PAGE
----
Try this exercise: Sing the word September to your mirror. Watch your mouth closely. What’s your tongue doing while you’re singing the ber sound? Do you move it when you pronounce the r of ber? Or do you keep your tongue relaxed and comfortably flat all the way through the b, the e and the r, with its tip touching the back of your bottom teeth?
Now watch Helen Shapiro singing her 1962 hit It Might as Well Rain Until September. Watch the close ups of her mouth as she sings the ber of September. Is her tongue relaxed, flat and still?
You can see Helen opening her mouth at the b and keeping it open and relaxed through the e and the r. Her tongue isn’t involved in the ber sound. You can see that her tongue is resting peacefully at the bottom of her mouth right through the syllable ber. She’s doing everything right.
Back to your mirror: sing September again. Practise until your tongue stays still, relaxed and low in your mouth. Be Helen Shapiro.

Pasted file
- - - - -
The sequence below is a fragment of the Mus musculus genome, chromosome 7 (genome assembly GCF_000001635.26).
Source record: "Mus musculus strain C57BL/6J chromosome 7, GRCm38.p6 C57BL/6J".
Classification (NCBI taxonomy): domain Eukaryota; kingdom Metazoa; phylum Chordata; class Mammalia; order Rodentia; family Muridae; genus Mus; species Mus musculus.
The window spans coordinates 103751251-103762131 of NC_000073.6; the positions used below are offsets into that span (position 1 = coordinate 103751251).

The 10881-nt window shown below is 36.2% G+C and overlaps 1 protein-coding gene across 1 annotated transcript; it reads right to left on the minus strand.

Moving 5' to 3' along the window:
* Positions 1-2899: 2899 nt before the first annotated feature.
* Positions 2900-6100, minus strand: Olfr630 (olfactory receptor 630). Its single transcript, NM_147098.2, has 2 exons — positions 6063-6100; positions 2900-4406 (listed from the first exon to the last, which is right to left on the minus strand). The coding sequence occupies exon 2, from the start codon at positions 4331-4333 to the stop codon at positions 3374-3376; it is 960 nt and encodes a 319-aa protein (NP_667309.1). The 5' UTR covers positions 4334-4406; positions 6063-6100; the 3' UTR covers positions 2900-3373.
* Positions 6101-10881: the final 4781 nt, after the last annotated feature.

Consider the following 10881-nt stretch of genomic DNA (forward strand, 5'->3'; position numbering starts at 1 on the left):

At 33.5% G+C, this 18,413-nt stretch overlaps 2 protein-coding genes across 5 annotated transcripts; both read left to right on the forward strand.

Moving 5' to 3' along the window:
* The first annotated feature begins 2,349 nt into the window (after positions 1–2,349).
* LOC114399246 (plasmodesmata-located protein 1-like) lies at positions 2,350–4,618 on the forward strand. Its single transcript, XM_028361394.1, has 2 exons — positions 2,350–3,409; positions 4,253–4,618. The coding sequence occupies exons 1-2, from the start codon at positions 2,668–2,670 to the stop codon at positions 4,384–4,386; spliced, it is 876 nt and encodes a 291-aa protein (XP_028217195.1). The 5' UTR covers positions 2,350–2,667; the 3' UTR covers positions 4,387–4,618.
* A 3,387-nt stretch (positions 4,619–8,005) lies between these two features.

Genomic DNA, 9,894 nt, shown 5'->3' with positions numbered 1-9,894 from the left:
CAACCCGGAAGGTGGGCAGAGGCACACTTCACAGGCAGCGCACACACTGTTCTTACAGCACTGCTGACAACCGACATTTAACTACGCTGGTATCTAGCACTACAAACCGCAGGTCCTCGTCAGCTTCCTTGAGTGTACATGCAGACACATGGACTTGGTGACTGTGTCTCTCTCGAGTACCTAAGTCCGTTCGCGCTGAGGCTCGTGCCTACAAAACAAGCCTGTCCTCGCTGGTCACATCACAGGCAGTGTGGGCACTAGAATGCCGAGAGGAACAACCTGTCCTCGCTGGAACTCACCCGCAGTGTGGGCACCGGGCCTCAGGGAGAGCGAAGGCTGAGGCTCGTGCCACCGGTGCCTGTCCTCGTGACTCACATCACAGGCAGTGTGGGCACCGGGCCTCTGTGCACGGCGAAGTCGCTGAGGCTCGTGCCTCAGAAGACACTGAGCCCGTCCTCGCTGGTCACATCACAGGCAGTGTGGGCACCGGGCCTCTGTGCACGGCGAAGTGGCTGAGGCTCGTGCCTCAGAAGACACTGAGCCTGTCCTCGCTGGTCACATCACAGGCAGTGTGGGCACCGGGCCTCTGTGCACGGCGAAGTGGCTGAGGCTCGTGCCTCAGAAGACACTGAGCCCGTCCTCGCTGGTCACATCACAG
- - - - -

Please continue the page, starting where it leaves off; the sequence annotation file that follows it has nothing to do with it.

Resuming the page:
Er is everywhere. Get these words right and a whole world of song opens up to you: never, matter, taller, caster, anger, and together. Sing them to your lucky mirror, with your tongue relaxed, Helen Shapiro style.
It’s essential to get the smooth, effortless English er sound right, if you want to sound right when you sing in English. The relaxed sound is what you need. Remember Helen Shapiro’s mouth and you won’t go wrong.
Don’t expect the er sound to be spelt er in English every time it appears. That would be too easy. You’ll find the same er sound in turning and learning in George Harrison’s While My Guitar Gently Weeps. You’ll find the same sound in world and girl in the Four Tops’ Reach Out. The smooth English er is a sound you’ll find everywhere – usually in disguise. Keep your wits about you.
© Sing Better English, 2014